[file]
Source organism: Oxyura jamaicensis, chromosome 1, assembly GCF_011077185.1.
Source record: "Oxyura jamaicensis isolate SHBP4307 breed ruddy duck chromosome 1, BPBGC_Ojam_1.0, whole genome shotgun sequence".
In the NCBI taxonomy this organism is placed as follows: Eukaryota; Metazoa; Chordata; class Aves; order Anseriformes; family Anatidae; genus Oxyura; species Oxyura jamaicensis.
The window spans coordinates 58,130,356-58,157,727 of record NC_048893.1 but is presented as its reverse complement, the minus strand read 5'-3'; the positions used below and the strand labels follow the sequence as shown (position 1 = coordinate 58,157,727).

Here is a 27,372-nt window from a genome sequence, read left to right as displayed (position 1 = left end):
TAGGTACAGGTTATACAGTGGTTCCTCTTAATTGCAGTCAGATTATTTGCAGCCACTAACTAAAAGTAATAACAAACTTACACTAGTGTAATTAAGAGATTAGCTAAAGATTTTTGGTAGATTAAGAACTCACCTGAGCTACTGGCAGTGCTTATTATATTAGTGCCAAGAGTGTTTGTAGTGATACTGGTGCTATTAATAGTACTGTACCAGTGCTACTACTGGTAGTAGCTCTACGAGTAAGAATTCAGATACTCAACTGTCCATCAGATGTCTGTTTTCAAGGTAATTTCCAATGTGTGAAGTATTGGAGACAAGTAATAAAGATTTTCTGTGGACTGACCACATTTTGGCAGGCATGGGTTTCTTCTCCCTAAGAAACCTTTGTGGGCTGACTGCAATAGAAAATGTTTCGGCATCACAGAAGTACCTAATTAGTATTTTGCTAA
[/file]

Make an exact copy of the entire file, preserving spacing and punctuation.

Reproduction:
Source organism: Oxyura jamaicensis, chromosome 1, assembly GCF_011077185.1.
Source record: "Oxyura jamaicensis isolate SHBP4307 breed ruddy duck chromosome 1, BPBGC_Ojam_1.0, whole genome shotgun sequence".
In the NCBI taxonomy this organism is placed as follows: Eukaryota; Metazoa; Chordata; class Aves; order Anseriformes; family Anatidae; genus Oxyura; species Oxyura jamaicensis.
The window spans coordinates 58,130,356-58,157,727 of record NC_048893.1 but is presented as its reverse complement, the minus strand read 5'-3'; the positions used below and the strand labels follow the sequence as shown (position 1 = coordinate 58,157,727).

Here is a 27,372-nt window from a genome sequence, read left to right as displayed (position 1 = left end):
TAGGTACAGGTTATACAGTGGTTCCTCTTAATTGCAGTCAGATTATTTGCAGCCACTAACTAAAAGTAATAACAAACTTACACTAGTGTAATTAAGAGATTAGCTAAAGATTTTTGGTAGATTAAGAACTCACCTGAGCTACTGGCAGTGCTTATTATATTAGTGCCAAGAGTGTTTGTAGTGATACTGGTGCTATTAATAGTACTGTACCAGTGCTACTACTGGTAGTAGCTCTACGAGTAAGAATTCAGATACTCAACTGTCCATCAGATGTCTGTTTTCAAGGTAATTTCCAATGTGTGAAGTATTGGAGACAAGTAATAAAGATTTTCTGTGGACTGACCACATTTTGGCAGGCATGGGTTTCTTCTCCCTAAGAAACCTTTGTGGGCTGACTGCAATAGAAAATGTTTCGGCATCACAGAAGTACCTAATTAGTATTTTGCTAA